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Seychelles Defense and Foreign Policy

Foreign policy and defense

Foreign policy, Seychelles has followed an alliance-free line. During the 1980s, the country established ties to socialist regimes, but relations were also maintained with Western countries. Contacts with the West have been strengthened in recent years as Seychelles have needed help in fighting Somali pirates.

The one-party socialist state cooperated with countries such as the Soviet Union, Cuba, Libya and North Korea. But there was also an exchange with the United States, which gave Seychelles a good pay for having a satellite station at Mahé (which was closed in 1996). Good relations with the western world are important both for the country to receive aid money and for tourism.

  • Countryaah: Overview of business holidays and various national observances in Seychelles for years of 2020, 2021, 2022, 2023, 2024 and 2025.

Successful fight against pirates

From 2009, piracy appeared to be a growing problem. The pirates from Somalia threatened both fishing and tourism. The Seychelles signed financial and military support agreements with the US, UK, France and the EU to help protect themselves from pirates. The United States stationed drones (driverless aircraft) on the islands to monitor the pirates. China, India and the United Arab Emirates also helped.

In 2010, the Seychelles passed a new law to convict arrested pirates. In July of that year, for the first time, pirates were sentenced to prison by a Seychelles court. In 2012, Seychelles was the country in the world with the highest proportion of pirates in their prisons. That same year, the Seychelles began sending sentenced pirates back to Somalia to serve their prison sentences there. In 2013, the UN established a regional anti-piracy office in Seychelles. Later that year, the center received an extended mandate to also monitor other maritime crimes, such as smuggling of people, weapons and drugs. The fight against the pirates has produced results; although pirates still pose a threat, their operations in the region have declined significantly since 2012.

Defense and Foreign Policy of SeychellesChina and India important partners

Contacts have been strengthened during the 2000s with China, which the government hopes will invest more in the country. In February 2007, Chinese President Hu Jintao made a quick visit to Seychelles in connection with a tour of the region. It was the first time a Chinese president visited the islands. In 2011, the two countries agreed that the Seychelles should be able to assist Chinese naval vessels in the Indian Ocean with refueling and supplies. In 2013, visa rules were simplified between countries.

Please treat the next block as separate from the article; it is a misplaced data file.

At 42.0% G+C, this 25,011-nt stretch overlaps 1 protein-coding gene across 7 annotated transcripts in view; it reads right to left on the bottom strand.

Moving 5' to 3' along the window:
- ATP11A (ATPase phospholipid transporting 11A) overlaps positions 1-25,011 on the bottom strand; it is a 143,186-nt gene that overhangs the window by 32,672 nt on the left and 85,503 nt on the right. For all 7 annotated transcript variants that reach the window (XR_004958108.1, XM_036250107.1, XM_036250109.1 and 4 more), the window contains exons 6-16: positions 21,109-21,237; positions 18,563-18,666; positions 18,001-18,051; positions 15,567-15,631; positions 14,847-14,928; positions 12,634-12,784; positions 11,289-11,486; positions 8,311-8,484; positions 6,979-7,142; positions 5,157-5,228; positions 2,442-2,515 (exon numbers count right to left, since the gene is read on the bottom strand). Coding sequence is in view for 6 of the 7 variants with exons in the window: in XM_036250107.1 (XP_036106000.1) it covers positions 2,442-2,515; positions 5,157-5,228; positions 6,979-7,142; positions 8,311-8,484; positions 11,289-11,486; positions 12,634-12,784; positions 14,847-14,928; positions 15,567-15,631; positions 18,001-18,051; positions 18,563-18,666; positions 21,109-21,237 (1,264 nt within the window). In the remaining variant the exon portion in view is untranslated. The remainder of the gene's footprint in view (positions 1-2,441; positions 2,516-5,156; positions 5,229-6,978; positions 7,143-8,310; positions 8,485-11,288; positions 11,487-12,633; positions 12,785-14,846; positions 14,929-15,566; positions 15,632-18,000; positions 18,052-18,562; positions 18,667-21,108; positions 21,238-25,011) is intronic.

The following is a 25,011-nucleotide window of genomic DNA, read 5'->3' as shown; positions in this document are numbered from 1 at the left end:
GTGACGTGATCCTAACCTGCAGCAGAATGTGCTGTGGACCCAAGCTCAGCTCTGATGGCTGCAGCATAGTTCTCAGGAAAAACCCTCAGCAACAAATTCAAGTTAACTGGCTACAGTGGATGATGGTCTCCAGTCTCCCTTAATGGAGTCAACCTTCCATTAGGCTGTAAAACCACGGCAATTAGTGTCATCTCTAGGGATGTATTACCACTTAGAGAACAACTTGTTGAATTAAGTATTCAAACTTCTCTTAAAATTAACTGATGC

The Seychelles also care about good relations with India. In 2005, President Michel visited India, which then financially supported the island's economic reforms and wrote off parts of Seychelles' debt to the country. Further write-offs were made after a new presidential visit to New Delhi in 2010, when India also promised investments in Seychelles.

Strengthened regional cooperation

Seychelles has invested in strengthening regional cooperation with the other Indian Ocean nations. Together with Mauritius and Madagascar, the country formed the Commission of the Indian Ocean (IOC) in 1983. Later, the Comoros and France (as representative of Reunion) also joined. Closer relations with the neighbors in the Indian Ocean were also part of the new foreign policy line presented by the government in 2005. The initiative included renewed support for regional organizations and the marketing of the Seychelles as a unique and safe tourist destination. In addition, the government would increase efforts to protect the environment.

Seychelles is a member of the African Union (AU) and the regional cooperation organization SADC (Southern African Development Community). Membership of SADC facilitates relations with the African mainland. In April 2015, Seychelles joined the World Trade Organization after 18 years of negotiations.


After independence in 1977, the Seychelles defense forces were trained by Tanzania. Defense has been greatly reduced since the early 1990s. After the end of the Cold War, the Seychelles relied primarily on India and the United States for military support. Alongside the army is a Coast Guard and a small air force of 20 men. The Seychelles are contributing soldiers to the AU's peacekeeping forces.



200 men (2017)

The air Force

20 men (2017)

The fleet

200 men (2017)

Military expenditure's share of GDP

1.6 percent (2017)

Military spending's share of the state budget

3.6 percent (2017)

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